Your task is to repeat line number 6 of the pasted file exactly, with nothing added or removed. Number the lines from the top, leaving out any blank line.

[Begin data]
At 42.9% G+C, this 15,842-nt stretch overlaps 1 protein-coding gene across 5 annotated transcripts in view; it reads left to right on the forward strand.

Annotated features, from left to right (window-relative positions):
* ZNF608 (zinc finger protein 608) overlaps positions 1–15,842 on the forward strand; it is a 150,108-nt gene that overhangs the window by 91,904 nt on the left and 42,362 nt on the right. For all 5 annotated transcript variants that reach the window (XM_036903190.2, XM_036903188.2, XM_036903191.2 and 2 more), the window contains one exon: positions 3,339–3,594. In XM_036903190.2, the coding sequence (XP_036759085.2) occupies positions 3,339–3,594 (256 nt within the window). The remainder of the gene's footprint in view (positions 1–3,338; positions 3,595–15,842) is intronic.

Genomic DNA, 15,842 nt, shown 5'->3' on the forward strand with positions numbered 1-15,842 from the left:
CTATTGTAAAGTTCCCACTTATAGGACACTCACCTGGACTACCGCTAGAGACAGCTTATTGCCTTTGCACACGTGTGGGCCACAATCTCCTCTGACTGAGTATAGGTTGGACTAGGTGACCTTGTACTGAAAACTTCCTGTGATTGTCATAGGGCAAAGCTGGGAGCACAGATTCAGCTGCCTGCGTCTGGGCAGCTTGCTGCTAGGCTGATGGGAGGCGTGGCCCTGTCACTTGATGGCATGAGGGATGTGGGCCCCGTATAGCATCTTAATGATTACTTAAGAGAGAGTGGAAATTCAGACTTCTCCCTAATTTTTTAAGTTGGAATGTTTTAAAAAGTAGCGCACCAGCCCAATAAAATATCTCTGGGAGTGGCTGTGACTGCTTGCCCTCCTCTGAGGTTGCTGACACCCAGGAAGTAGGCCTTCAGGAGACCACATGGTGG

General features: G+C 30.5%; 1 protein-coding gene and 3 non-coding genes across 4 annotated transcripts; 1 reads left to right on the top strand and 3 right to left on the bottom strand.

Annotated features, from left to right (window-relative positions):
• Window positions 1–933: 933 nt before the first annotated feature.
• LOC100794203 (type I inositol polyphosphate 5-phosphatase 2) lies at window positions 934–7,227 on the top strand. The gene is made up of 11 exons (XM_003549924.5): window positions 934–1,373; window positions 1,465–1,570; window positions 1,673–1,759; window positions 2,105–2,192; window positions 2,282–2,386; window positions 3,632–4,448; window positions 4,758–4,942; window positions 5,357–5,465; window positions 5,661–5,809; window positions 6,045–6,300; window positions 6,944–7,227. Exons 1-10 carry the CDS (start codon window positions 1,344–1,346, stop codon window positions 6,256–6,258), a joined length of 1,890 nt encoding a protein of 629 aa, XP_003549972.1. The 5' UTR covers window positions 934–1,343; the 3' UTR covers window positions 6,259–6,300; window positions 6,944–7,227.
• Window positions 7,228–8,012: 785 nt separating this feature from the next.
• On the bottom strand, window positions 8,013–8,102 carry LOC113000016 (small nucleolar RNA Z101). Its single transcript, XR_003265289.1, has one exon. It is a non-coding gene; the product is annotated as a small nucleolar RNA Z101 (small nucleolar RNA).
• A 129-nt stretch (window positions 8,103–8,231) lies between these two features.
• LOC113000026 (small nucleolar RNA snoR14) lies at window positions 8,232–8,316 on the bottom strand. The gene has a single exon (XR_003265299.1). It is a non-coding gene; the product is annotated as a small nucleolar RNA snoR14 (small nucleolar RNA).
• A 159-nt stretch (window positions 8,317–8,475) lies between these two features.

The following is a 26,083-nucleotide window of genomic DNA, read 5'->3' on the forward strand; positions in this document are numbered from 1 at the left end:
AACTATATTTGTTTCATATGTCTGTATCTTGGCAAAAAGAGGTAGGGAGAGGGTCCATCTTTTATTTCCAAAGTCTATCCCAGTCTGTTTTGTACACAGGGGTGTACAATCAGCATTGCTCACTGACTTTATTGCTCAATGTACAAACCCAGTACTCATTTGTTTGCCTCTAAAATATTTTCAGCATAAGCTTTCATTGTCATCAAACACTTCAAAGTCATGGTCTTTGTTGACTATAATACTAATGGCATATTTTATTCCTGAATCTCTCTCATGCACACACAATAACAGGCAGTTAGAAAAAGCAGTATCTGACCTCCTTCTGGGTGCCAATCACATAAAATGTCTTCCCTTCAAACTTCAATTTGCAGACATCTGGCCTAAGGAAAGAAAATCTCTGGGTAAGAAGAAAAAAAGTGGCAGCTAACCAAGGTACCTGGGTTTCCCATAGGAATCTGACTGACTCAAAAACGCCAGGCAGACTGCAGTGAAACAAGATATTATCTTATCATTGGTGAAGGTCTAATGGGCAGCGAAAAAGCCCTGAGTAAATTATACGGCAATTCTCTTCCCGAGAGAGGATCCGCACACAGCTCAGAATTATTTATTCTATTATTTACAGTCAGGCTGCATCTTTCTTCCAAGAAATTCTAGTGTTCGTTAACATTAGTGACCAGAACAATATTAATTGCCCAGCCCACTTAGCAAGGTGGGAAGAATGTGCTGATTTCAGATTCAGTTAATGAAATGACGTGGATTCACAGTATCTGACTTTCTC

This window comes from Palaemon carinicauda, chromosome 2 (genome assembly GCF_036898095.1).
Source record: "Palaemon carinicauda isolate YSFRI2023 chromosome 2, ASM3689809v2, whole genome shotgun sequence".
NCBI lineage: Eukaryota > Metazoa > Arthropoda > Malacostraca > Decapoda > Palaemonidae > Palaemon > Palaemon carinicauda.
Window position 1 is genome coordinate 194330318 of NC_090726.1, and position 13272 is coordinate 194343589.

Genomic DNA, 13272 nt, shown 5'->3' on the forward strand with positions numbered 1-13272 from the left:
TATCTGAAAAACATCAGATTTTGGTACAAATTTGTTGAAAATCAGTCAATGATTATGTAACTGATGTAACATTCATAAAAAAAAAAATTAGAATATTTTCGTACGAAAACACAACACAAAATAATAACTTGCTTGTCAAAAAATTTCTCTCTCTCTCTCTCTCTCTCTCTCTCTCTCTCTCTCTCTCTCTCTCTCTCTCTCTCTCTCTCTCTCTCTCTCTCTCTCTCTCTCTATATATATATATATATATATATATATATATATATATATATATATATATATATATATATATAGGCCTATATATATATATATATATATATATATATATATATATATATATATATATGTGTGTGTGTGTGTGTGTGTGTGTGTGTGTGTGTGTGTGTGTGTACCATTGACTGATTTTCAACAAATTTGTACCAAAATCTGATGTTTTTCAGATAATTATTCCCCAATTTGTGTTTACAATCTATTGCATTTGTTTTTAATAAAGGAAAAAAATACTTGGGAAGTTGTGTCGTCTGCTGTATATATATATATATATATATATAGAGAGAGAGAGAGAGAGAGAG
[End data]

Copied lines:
General features: G+C 30.5%; 1 protein-coding gene and 3 non-coding genes across 4 annotated transcripts; 1 reads left to right on the top strand and 3 right to left on the bottom strand.